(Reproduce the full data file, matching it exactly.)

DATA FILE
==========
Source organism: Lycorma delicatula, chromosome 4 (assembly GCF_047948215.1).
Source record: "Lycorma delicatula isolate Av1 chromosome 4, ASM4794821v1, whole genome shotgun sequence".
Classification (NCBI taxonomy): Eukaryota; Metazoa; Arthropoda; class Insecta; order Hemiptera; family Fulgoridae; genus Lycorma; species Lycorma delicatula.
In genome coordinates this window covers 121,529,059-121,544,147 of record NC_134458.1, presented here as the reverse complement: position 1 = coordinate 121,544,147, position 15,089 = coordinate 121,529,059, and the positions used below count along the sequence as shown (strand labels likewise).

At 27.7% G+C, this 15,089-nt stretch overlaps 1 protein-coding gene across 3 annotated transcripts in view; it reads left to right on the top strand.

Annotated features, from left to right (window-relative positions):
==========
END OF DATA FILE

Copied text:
Source organism: Lycorma delicatula, chromosome 4 (assembly GCF_047948215.1).
Source record: "Lycorma delicatula isolate Av1 chromosome 4, ASM4794821v1, whole genome shotgun sequence".
Classification (NCBI taxonomy): Eukaryota; Metazoa; Arthropoda; class Insecta; order Hemiptera; family Fulgoridae; genus Lycorma; species Lycorma delicatula.
In genome coordinates this window covers 121,529,059-121,544,147 of record NC_134458.1, presented here as the reverse complement: position 1 = coordinate 121,544,147, position 15,089 = coordinate 121,529,059, and the positions used below count along the sequence as shown (strand labels likewise).

At 27.7% G+C, this 15,089-nt stretch overlaps 1 protein-coding gene across 3 annotated transcripts in view; it reads left to right on the top strand.

Annotated features, from left to right (window-relative positions):